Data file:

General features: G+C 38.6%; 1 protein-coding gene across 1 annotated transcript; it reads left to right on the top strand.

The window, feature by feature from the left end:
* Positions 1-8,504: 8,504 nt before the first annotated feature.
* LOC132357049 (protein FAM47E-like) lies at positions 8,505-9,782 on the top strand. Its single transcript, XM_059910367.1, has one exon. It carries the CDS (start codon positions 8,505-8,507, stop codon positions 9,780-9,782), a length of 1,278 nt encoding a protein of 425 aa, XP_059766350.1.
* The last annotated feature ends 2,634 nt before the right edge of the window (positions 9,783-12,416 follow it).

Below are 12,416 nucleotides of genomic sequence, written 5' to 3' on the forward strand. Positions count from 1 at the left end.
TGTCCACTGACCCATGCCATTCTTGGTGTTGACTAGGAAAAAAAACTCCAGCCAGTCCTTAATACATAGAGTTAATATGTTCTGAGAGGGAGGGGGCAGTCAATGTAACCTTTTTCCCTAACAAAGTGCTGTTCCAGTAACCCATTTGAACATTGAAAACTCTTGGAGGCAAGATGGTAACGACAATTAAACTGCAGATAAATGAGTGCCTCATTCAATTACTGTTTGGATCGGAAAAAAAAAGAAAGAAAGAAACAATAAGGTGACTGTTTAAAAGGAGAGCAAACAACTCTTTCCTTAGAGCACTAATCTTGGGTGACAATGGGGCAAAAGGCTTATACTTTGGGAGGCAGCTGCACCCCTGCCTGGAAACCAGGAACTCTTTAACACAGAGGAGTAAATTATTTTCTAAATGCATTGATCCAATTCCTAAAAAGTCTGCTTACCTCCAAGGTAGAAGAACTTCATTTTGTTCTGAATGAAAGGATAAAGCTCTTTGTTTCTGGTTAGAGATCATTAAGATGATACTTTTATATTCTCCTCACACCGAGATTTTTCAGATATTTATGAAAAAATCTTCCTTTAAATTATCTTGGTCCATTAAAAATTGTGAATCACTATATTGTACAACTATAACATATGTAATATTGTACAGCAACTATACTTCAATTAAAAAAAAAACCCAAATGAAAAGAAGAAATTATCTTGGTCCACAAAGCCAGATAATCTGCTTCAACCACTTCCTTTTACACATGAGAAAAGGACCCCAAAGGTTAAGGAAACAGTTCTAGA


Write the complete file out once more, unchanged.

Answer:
General features: G+C 38.6%; 1 protein-coding gene across 1 annotated transcript; it reads left to right on the top strand.

The window, feature by feature from the left end:
* Positions 1-8,504: 8,504 nt before the first annotated feature.
* LOC132357049 (protein FAM47E-like) lies at positions 8,505-9,782 on the top strand. Its single transcript, XM_059910367.1, has one exon. It carries the CDS (start codon positions 8,505-8,507, stop codon positions 9,780-9,782), a length of 1,278 nt encoding a protein of 425 aa, XP_059766350.1.
* The last annotated feature ends 2,634 nt before the right edge of the window (positions 9,783-12,416 follow it).

Below are 12,416 nucleotides of genomic sequence, written 5' to 3' on the forward strand. Positions count from 1 at the left end.
TGTCCACTGACCCATGCCATTCTTGGTGTTGACTAGGAAAAAAAACTCCAGCCAGTCCTTAATACATAGAGTTAATATGTTCTGAGAGGGAGGGGGCAGTCAATGTAACCTTTTTCCCTAACAAAGTGCTGTTCCAGTAACCCATTTGAACATTGAAAACTCTTGGAGGCAAGATGGTAACGACAATTAAACTGCAGATAAATGAGTGCCTCATTCAATTACTGTTTGGATCGGAAAAAAAAAGAAAGAAAGAAACAATAAGGTGACTGTTTAAAAGGAGAGCAAACAACTCTTTCCTTAGAGCACTAATCTTGGGTGACAATGGGGCAAAAGGCTTATACTTTGGGAGGCAGCTGCACCCCTGCCTGGAAACCAGGAACTCTTTAACACAGAGGAGTAAATTATTTTCTAAATGCATTGATCCAATTCCTAAAAAGTCTGCTTACCTCCAAGGTAGAAGAACTTCATTTTGTTCTGAATGAAAGGATAAAGCTCTTTGTTTCTGGTTAGAGATCATTAAGATGATACTTTTATATTCTCCTCACACCGAGATTTTTCAGATATTTATGAAAAAATCTTCCTTTAAATTATCTTGGTCCATTAAAAATTGTGAATCACTATATTGTACAACTATAACATATGTAATATTGTACAGCAACTATACTTCAATTAAAAAAAAAACCCAAATGAAAAGAAGAAATTATCTTGGTCCACAAAGCCAGATAATCTGCTTCAACCACTTCCTTTTACACATGAGAAAAGGACCCCAAAGGTTAAGGAAACAGTTCTAGA